A History of the Apple Back to School Promotion
Apple this week launched its annual Back to School promotion, offering students and teachers a $100 Apple Store Gift Card with the purchase of a new Mac, or a $50 gift card with the purchase of an iPad or iPhone. Apple frequently tweaks the details of its Back to School promotion, and this year is the first time an Apple Store Gift Card has been offered (as opposed to App Store gift cards in previous years).
That said, we thought it would be interesting to provide an overview of Apple’s Back to School event, and how it’s changed over the years.
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First, we’ll note that the Macs referenced in the Apple Back to School promos are limited to “qualifying Apple computers,” which generally means the iMac, MacBook, MacBook Pro, MacBook Air, and Mac Pro. While the terms may change slightly each year, cheaper Macs like the Mac mini and, in some years, entry-level iMac are not eligible for the promotion.
During the rebate years, up to 2010, students had the option of applying their iPod rebate to a more expensive model. As an example, in 2010, students could buy their new Mac with an 8GB iPod touch, apply for the $199 rebate, and end up getting the iPod touch effectively free. However, they could instead choose to purchase a 32GB iPod touch for $299, for example, apply for the rebate, and end up paying just the $100 difference.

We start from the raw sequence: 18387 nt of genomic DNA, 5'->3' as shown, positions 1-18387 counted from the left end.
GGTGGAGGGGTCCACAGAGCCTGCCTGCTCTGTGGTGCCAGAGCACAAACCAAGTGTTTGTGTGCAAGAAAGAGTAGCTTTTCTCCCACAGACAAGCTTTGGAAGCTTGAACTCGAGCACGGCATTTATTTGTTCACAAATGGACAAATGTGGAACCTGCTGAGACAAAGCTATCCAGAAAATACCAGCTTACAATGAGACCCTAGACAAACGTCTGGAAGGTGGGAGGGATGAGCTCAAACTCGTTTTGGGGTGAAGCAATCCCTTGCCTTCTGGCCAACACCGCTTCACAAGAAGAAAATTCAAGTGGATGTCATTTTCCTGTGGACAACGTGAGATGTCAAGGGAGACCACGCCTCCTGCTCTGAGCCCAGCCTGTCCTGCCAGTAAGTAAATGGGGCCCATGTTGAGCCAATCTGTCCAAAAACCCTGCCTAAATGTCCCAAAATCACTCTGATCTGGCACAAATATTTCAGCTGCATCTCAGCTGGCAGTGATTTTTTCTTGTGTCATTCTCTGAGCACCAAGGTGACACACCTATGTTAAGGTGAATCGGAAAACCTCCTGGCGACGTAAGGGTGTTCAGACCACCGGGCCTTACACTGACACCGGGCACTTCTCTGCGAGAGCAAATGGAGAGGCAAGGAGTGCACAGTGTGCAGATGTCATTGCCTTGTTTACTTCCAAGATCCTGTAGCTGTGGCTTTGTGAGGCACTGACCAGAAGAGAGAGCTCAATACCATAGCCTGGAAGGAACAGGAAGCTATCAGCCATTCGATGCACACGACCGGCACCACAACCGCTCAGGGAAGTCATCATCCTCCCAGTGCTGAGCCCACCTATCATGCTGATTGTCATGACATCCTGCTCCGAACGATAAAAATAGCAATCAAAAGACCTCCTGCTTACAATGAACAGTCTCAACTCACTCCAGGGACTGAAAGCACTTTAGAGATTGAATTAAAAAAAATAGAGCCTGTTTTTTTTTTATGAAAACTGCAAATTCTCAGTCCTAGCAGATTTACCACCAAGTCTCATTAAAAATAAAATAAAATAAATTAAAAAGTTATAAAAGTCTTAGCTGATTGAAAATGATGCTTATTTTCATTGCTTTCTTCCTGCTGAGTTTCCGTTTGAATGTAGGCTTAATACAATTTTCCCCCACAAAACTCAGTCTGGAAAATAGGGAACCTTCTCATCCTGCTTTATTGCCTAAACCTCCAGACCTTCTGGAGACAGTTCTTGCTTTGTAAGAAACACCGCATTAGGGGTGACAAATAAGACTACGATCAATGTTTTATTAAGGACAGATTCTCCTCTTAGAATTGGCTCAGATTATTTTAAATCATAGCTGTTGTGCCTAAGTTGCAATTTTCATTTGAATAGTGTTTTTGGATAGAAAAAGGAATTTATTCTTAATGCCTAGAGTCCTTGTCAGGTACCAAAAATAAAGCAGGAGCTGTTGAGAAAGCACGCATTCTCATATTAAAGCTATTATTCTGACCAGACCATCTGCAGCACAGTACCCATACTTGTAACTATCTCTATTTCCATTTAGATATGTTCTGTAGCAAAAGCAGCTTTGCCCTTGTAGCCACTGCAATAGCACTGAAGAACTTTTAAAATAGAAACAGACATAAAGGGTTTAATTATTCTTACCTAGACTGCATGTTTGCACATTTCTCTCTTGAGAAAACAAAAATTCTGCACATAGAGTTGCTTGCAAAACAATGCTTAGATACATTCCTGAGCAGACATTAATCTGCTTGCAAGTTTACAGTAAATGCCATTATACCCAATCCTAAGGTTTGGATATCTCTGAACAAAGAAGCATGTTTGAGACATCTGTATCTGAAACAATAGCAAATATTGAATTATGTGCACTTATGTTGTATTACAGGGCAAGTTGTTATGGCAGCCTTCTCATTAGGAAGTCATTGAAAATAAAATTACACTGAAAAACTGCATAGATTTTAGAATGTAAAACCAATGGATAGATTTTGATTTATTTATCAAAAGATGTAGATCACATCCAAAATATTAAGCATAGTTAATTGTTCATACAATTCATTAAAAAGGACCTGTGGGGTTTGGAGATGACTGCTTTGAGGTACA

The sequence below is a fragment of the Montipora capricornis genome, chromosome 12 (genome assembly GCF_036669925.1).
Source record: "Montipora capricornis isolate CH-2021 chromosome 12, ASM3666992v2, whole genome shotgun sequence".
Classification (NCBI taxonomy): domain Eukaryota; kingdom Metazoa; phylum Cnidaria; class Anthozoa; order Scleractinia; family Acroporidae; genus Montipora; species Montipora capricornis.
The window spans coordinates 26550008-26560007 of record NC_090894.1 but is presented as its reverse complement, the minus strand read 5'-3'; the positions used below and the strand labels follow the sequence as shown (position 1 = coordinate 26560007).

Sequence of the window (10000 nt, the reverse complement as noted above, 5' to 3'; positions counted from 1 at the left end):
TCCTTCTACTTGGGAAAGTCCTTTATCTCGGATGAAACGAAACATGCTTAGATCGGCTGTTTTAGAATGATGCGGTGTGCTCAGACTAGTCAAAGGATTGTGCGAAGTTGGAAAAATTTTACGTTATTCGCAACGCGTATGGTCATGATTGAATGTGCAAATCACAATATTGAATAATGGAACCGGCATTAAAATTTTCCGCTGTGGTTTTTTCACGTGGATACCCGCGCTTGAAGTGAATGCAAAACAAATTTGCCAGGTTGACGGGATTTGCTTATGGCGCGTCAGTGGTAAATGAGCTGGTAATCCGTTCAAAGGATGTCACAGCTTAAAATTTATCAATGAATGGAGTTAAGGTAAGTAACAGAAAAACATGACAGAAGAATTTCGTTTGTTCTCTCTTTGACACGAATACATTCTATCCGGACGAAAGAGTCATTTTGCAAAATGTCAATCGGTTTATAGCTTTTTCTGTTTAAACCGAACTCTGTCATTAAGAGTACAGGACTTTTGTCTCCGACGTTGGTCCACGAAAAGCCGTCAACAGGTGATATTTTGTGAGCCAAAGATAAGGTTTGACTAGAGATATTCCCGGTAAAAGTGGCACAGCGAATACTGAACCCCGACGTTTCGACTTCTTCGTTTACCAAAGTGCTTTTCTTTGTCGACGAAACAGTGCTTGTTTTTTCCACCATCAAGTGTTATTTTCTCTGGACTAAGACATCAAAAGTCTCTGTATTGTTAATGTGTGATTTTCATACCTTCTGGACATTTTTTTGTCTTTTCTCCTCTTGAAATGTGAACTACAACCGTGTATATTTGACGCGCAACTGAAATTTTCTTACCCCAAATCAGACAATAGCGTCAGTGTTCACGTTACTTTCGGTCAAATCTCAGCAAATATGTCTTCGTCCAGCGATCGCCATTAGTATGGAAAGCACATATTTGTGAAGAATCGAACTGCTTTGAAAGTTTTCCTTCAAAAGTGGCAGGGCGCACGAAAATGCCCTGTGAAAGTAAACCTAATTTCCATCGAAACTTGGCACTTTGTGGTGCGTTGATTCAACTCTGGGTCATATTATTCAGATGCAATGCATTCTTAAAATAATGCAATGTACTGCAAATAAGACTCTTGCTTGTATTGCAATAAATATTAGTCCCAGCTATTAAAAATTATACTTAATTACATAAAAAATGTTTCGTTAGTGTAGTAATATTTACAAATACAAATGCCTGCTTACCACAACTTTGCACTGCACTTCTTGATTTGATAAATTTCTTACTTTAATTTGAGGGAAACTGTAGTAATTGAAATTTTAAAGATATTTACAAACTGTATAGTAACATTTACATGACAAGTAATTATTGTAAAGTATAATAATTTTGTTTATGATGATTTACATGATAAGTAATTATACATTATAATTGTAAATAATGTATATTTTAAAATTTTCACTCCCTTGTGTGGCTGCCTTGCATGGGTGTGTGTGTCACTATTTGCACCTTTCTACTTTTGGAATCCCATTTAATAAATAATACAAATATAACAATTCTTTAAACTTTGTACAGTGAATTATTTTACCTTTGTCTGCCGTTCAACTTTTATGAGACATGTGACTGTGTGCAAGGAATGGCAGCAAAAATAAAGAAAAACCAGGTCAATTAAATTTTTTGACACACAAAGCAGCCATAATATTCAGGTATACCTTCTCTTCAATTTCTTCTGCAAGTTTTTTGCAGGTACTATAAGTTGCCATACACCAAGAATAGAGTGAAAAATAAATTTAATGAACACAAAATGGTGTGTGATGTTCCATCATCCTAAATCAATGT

Overall, 2008 was arguably the best year for students to take advantage of the Apple Back to School promo. With $299 in available rebates, students could get the relatively new iPod touch for free, explore the just-launched App Store, and gain access to the exciting “iPhone OS” at a time when the iPhone was relatively limited and expensive.
On the other hand, even though the iPod touch had a higher value than something like this year’s Apple Store Gift Card, the purchasing student would either need to want an iPod touch in the first place, or go through the trouble of selling it. The iOS App Store, Mac App Store, and now Apple Store Gift Cards give users at least some degree of freedom on how they spend their student promotion, be it games, movies, music, productivity apps, or Mac and iDevice accessories.
Apple held educational promos in years prior to 2006, but we couldn’t find official Apple documentation for any promo before 2008 (we relied on third-party reports of the event in 2006 and 2007). If you have details on older Apple Back to School deals, or if you notice any errors in our table, please let us know in the comments!